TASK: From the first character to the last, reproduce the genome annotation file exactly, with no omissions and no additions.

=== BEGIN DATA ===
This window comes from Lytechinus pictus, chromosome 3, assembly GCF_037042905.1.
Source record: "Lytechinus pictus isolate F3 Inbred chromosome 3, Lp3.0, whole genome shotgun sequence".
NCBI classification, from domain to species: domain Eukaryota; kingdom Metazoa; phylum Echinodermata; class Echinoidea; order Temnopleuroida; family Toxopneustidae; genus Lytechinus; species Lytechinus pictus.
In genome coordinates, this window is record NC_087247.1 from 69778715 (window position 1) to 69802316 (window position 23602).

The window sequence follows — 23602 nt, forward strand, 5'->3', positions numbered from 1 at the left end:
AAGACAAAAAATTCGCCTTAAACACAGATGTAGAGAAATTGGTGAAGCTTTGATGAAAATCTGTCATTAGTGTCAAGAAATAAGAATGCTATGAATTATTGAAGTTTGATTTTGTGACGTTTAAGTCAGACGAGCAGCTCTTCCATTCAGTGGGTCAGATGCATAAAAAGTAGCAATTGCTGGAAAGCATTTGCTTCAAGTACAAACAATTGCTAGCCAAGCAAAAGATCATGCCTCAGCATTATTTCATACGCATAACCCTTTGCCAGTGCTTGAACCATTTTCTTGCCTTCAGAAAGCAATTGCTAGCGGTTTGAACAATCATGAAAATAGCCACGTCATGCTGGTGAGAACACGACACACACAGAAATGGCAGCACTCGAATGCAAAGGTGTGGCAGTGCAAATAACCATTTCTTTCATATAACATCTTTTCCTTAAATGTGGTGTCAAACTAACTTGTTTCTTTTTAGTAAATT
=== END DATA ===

This window comes from Lytechinus pictus, chromosome 3, assembly GCF_037042905.1.
Source record: "Lytechinus pictus isolate F3 Inbred chromosome 3, Lp3.0, whole genome shotgun sequence".
NCBI classification, from domain to species: domain Eukaryota; kingdom Metazoa; phylum Echinodermata; class Echinoidea; order Temnopleuroida; family Toxopneustidae; genus Lytechinus; species Lytechinus pictus.
In genome coordinates, this window is record NC_087247.1 from 69778715 (window position 1) to 69802316 (window position 23602).

The window sequence follows — 23602 nt, forward strand, 5'->3', positions numbered from 1 at the left end:
AAGACAAAAAATTCGCCTTAAACACAGATGTAGAGAAATTGGTGAAGCTTTGATGAAAATCTGTCATTAGTGTCAAGAAATAAGAATGCTATGAATTATTGAAGTTTGATTTTGTGACGTTTAAGTCAGACGAGCAGCTCTTCCATTCAGTGGGTCAGATGCATAAAAAGTAGCAATTGCTGGAAAGCATTTGCTTCAAGTACAAACAATTGCTAGCCAAGCAAAAGATCATGCCTCAGCATTATTTCATACGCATAACCCTTTGCCAGTGCTTGAACCATTTTCTTGCCTTCAGAAAGCAATTGCTAGCGGTTTGAACAATCATGAAAATAGCCACGTCATGCTGGTGAGAACACGACACACACAGAAATGGCAGCACTCGAATGCAAAGGTGTGGCAGTGCAAATAACCATTTCTTTCATATAACATCTTTTCCTTAAATGTGGTGTCAAACTAACTTGTTTCTTTTTAGTAAATT